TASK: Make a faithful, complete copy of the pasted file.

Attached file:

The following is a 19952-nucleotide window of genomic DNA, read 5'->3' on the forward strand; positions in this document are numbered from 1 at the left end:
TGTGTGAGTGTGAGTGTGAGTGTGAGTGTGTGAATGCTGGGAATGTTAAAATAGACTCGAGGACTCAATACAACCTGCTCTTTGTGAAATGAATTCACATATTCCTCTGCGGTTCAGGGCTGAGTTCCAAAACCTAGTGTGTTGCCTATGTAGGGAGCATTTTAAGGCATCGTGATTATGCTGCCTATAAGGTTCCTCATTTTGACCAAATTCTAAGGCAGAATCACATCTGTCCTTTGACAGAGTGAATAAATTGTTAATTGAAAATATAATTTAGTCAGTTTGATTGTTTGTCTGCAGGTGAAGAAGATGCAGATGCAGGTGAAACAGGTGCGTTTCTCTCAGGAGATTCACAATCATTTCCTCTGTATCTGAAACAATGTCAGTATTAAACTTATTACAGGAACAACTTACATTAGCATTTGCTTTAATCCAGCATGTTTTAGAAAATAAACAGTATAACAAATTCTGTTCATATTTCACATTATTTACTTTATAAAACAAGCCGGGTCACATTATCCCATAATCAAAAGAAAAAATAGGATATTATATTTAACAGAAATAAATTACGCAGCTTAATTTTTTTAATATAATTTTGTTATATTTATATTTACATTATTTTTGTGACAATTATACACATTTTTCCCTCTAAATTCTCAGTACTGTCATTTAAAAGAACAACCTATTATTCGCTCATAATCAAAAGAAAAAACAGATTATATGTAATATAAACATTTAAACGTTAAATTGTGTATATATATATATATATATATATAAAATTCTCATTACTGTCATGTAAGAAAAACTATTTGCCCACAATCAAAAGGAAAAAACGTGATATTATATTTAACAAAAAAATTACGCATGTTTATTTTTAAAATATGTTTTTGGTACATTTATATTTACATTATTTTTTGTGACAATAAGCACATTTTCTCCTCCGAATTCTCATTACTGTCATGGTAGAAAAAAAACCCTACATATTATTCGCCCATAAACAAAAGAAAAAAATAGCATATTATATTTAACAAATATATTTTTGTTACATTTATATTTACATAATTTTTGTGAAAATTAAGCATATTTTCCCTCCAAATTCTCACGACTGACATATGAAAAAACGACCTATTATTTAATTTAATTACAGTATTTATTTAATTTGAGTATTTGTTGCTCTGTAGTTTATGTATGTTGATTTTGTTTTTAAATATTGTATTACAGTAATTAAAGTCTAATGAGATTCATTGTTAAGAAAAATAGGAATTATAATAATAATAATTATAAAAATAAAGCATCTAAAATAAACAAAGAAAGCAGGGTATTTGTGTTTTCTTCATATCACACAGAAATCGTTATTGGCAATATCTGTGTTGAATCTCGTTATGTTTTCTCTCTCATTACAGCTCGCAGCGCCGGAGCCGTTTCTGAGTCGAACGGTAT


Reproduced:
The following is a 19952-nucleotide window of genomic DNA, read 5'->3' on the forward strand; positions in this document are numbered from 1 at the left end:
TGTGTGAGTGTGAGTGTGAGTGTGAGTGTGTGAATGCTGGGAATGTTAAAATAGACTCGAGGACTCAATACAACCTGCTCTTTGTGAAATGAATTCACATATTCCTCTGCGGTTCAGGGCTGAGTTCCAAAACCTAGTGTGTTGCCTATGTAGGGAGCATTTTAAGGCATCGTGATTATGCTGCCTATAAGGTTCCTCATTTTGACCAAATTCTAAGGCAGAATCACATCTGTCCTTTGACAGAGTGAATAAATTGTTAATTGAAAATATAATTTAGTCAGTTTGATTGTTTGTCTGCAGGTGAAGAAGATGCAGATGCAGGTGAAACAGGTGCGTTTCTCTCAGGAGATTCACAATCATTTCCTCTGTATCTGAAACAATGTCAGTATTAAACTTATTACAGGAACAACTTACATTAGCATTTGCTTTAATCCAGCATGTTTTAGAAAATAAACAGTATAACAAATTCTGTTCATATTTCACATTATTTACTTTATAAAACAAGCCGGGTCACATTATCCCATAATCAAAAGAAAAAATAGGATATTATATTTAACAGAAATAAATTACGCAGCTTAATTTTTTTAATATAATTTTGTTATATTTATATTTACATTATTTTTGTGACAATTATACACATTTTTCCCTCTAAATTCTCAGTACTGTCATTTAAAAGAACAACCTATTATTCGCTCATAATCAAAAGAAAAAACAGATTATATGTAATATAAACATTTAAACGTTAAATTGTGTATATATATATATATATATATATAAAATTCTCATTACTGTCATGTAAGAAAAACTATTTGCCCACAATCAAAAGGAAAAAACGTGATATTATATTTAACAAAAAAATTACGCATGTTTATTTTTAAAATATGTTTTTGGTACATTTATATTTACATTATTTTTTGTGACAATAAGCACATTTTCTCCTCCGAATTCTCATTACTGTCATGGTAGAAAAAAAACCCTACATATTATTCGCCCATAAACAAAAGAAAAAAATAGCATATTATATTTAACAAATATATTTTTGTTACATTTATATTTACATAATTTTTGTGAAAATTAAGCATATTTTCCCTCCAAATTCTCACGACTGACATATGAAAAAACGACCTATTATTTAATTTAATTACAGTATTTATTTAATTTGAGTATTTGTTGCTCTGTAGTTTATGTATGTTGATTTTGTTTTTAAATATTGTATTACAGTAATTAAAGTCTAATGAGATTCATTGTTAAGAAAAATAGGAATTATAATAATAATAATTATAAAAATAAAGCATCTAAAATAAACAAAGAAAGCAGGGTATTTGTGTTTTCTTCATATCACACAGAAATCGTTATTGGCAATATCTGTGTTGAATCTCGTTATGTTTTCTCTCTCATTACAGCTCGCAGCGCCGGAGCCGTTTCTGAGTCGAACGGTAT